Why would I sell a shareholding in my business to a private equity investor rather than seeking an IPO or selling to a trade buyer?

Whilst a public listing is an admirable goal, most (but not all) founder-owned businesses are not big enough to support a successful IPO. Businesses which are too small when listed end up becoming “zombie” companies which are unable to raise further capital as their shareholder base is not deep enough, difficult to be acquired by competitors due to takeover requirements, subject to significant additional costs of public listing and subject to disclosure requirements including shareholding and remuneration arrangements. Generally speaking, the threshold for an IPO that is viable in the long term is a minimum market capitalisation of $100m free float (ie. available to be traded and excluding shares retained by existing shareholders).

Regarding a sale to a trade acquirer, if the founder has a management team in place and is prepared to sell 100% of the business (possibly with a portion of the sale proceeds subject to an earn-out), this may deliver the highest sale price. However, many trade participants are seeking businesses with minimum EBITDA of $10m or revenue of $100m to make an acquisition worth their while, and the sale process can be very intrusive particularly if the trade acquirer is a competitor. Many smaller business owners look to bring a financial investor on as a partner in their business as part of the pathway to an eventual sale to a trade acquirer as the financial investor can assist with growth to the required scale and the steps required to make the business suitable for and attractive to a trade buyer whilst allowing the business owner to sell the business in two stages.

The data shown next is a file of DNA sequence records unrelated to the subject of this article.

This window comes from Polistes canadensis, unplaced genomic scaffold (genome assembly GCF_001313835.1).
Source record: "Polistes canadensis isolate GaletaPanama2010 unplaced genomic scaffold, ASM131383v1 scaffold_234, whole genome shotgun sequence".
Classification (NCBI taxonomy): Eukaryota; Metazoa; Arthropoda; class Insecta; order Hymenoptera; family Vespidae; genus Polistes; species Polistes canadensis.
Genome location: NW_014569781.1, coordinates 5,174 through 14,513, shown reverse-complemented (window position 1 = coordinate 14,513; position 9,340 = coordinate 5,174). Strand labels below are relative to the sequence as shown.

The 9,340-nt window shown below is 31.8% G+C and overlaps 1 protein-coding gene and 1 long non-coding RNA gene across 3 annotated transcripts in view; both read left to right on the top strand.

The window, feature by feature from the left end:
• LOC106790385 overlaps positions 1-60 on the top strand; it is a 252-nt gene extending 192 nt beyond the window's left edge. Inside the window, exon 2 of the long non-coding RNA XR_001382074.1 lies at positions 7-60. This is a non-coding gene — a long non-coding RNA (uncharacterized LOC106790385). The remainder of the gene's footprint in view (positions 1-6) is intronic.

Why would I want a private equity investor involved in my business?

There are a few main reasons why a business owner might want a financial investor as a partner in their businesses:

  • Financial investors can provide access to capital to fund growth initiatives, to provide some asset diversification (“cash off the table”) for the business owner or to reduce debt whilst enabling the business owner to maintain a significant (and sometimes majority) shareholding in the business. This effectively gives the owner “two bites at the cherry” at the sale, where if the growth plans are delivered, the second sale will be at a significantly higher value than the first
  • Financial investors are partners who will work with the business to assist with growth and other improvement initiatives as well as the ultimate succession plans for the business owner
  • If the business has bank debt as part of its capital structure, a financial investor can assist with the removal of personal guarantees and security over property

Once I receive an investment inflow, what are my options for how it is used?

Broadly speaking, inbound equity investment can be used to fund a diversification of the owner’s asset base, to fund growth opportunities, to reduce debt or a combination of the three. The use of the new equity investment would obviously need to be agreed between the existing shareholders of the business and the new equity investor well prior to the investment occurring. In certain circumstances, the introduction of a financial investor may also facilitate the removal of personal guarantees and security over the owner’s personal assets.